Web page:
After Class, The Parent Becomes The Pupil
Monday, November 27, 2006
Her daughter Rachel is a kindergartner in Fairfax County. But that was Cindy Wade in the cafeteria at Island Creek Elementary School one recent evening for a mathematics lesson with Froot Loops and colored pasta.
Wade, a lawyer who's taking a break to raise her children, and other parents crowded around a table as teacher Brooke Harris encouraged them to have their children practice forming simple patterns at home by lining up bits of pasta or cereal.
"I have a question that might seem stupid," Wade said. "What do the patterns teach them?" After insisting that there are no such questions, Harris replied that identifying patterns is an important early step in developing logical reasoning skills.
Seminars such as the one at Island Creek are multiplying as schools call on parents to reinforce what children learn in the classroom. Seeking every possible edge to improve standardized test scores used to rate their schools, many educators say it's no longer enough to encourage parents to read with their children or make sure homework is finished.
A growing number of Washington area schools are adding math or reading nights or taking other steps to introduce parents to the latest teaching strategies. Montgomery County schools recently hosted Saturday literacy workshops attended by more than 500 parents, and the system is seeking to help schools replicate those programs.
Some schools have novel approaches. At Fairfax's Terraset Elementary School, parents formed a club to discuss recommended books for children and other reading tips.
"Every interaction we have with parents, we want to show them what their child needs and say, 'This is what you can do to help,' " said Sharon Aldredge, principal of Woodley Hills Elementary School in Fairfax, which is planning a "lunch 'n' learn" math and reading session for parents. "It's changed a lot since all of us were in elementary school. The expectations are high, and the pace has increased."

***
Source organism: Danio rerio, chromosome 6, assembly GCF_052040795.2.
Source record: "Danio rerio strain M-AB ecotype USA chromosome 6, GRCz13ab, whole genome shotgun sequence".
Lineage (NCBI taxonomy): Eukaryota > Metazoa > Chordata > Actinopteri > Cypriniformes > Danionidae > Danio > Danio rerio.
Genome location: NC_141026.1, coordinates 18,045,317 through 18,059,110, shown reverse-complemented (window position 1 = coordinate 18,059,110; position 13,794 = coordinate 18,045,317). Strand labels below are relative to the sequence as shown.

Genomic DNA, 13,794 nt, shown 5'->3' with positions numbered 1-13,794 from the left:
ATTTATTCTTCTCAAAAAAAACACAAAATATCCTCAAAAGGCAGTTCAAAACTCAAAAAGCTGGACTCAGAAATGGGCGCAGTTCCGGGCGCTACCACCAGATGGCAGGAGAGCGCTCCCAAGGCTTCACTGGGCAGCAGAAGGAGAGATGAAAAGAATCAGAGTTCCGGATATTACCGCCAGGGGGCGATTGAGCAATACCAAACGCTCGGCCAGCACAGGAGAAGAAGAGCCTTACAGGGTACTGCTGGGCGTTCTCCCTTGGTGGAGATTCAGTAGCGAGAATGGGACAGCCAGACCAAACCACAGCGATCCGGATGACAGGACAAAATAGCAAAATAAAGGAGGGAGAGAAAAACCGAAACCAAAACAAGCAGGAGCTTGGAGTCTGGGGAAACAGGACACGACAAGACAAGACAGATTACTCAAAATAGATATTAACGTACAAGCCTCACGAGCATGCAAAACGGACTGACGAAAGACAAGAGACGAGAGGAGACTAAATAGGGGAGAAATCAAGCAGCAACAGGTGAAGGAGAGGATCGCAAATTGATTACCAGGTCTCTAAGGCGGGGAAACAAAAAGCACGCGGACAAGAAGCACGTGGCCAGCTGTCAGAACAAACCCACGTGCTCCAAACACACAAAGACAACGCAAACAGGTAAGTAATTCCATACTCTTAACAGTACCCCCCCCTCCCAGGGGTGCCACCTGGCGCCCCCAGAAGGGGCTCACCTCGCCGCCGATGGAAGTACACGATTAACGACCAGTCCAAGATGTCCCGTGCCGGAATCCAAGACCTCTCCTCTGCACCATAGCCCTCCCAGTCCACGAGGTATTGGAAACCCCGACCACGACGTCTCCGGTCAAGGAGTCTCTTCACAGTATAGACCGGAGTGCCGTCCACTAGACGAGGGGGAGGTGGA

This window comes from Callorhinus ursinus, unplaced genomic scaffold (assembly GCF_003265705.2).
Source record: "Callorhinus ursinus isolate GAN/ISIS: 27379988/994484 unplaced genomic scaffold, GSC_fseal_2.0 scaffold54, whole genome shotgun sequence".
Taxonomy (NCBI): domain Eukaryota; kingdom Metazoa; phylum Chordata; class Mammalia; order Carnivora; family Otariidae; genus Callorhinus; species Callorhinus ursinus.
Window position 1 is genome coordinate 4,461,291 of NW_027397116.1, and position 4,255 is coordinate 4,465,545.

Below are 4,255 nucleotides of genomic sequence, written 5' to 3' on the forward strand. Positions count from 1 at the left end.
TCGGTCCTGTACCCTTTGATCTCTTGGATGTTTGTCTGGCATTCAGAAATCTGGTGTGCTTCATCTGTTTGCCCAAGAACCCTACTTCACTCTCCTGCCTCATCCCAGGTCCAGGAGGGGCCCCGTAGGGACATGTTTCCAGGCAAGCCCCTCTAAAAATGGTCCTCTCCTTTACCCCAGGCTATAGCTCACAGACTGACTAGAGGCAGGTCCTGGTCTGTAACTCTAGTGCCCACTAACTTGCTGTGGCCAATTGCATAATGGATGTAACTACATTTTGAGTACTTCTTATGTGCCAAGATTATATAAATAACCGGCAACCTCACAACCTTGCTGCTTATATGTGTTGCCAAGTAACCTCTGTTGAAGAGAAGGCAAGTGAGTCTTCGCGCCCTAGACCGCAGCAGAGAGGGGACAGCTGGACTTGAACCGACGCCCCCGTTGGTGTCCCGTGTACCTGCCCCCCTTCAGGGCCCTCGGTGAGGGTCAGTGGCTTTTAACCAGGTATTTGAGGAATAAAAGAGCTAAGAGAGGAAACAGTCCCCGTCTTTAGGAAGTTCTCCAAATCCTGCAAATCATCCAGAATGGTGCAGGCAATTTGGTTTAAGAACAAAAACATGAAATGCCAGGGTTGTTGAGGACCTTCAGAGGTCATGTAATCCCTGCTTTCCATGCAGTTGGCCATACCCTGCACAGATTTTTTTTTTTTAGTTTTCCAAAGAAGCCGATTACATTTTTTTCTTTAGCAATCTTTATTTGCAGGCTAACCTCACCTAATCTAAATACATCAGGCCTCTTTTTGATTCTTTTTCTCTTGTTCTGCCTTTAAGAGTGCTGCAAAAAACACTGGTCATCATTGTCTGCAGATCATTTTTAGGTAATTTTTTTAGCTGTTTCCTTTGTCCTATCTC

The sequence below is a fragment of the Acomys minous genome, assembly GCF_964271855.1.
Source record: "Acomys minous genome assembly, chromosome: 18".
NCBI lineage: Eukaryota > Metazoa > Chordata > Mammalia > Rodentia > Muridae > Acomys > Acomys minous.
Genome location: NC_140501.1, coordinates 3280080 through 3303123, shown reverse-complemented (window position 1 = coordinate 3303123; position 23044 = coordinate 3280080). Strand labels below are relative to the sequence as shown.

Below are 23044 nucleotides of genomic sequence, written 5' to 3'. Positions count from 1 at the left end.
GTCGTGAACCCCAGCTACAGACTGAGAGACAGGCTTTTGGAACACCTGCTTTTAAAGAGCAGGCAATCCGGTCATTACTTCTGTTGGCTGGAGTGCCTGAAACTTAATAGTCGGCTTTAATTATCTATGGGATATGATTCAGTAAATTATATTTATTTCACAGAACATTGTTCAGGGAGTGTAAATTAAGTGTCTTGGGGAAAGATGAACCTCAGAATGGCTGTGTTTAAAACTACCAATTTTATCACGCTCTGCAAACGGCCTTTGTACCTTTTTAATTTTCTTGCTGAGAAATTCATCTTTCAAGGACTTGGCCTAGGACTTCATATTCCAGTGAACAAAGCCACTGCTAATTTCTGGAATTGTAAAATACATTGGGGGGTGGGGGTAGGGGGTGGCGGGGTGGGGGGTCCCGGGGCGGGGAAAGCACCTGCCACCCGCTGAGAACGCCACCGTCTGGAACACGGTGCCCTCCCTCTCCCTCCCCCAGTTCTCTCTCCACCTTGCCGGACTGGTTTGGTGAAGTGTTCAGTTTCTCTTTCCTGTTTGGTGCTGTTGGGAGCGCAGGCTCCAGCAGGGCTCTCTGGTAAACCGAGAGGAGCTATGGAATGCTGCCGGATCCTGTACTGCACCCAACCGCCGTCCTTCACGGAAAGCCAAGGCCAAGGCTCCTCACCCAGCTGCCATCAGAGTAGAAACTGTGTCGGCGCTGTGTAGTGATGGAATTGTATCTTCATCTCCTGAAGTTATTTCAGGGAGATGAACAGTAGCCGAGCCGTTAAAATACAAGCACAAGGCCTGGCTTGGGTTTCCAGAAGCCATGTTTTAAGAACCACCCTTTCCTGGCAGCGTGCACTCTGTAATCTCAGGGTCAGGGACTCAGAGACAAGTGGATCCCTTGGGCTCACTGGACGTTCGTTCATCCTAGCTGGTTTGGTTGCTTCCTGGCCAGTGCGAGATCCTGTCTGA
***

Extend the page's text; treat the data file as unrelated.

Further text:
Penelope M. Earley, director of the Center for Education Policy at George Mason University, said research shows that students perform better if parents are involved in their studies. And she said schools are working harder to give parents detailed guidance on how to help.
"With all the accountability demands, it's necessary to involve parents in more specific ways," Earley said. "I think schools are being more deliberate."
Mark Muldowney, a fifth-grade teacher at Loudoun County's Round Hill Elementary School, recently took part in the school's first parent literacy workshop. He put it this way: "We can't do it ourselves."
One evening this year, Muldowney taught parents while their children enjoyed a movie in the school's gymnasium. The adults in his classroom learned about the "four square" -- an organizational technique similar to an old-fashioned outline. Moms and dads filled out a sheet they could use for essays on their favorite food.
Debbie Barr, whose daughter Jenna is a third-grader at Round Hill, said the workshop was the first time she'd heard of such squares. "We didn't have them when I was in school," Barr said. "Now when my daughter comes home from school, I know what she's talking about. It helps me be able to help her."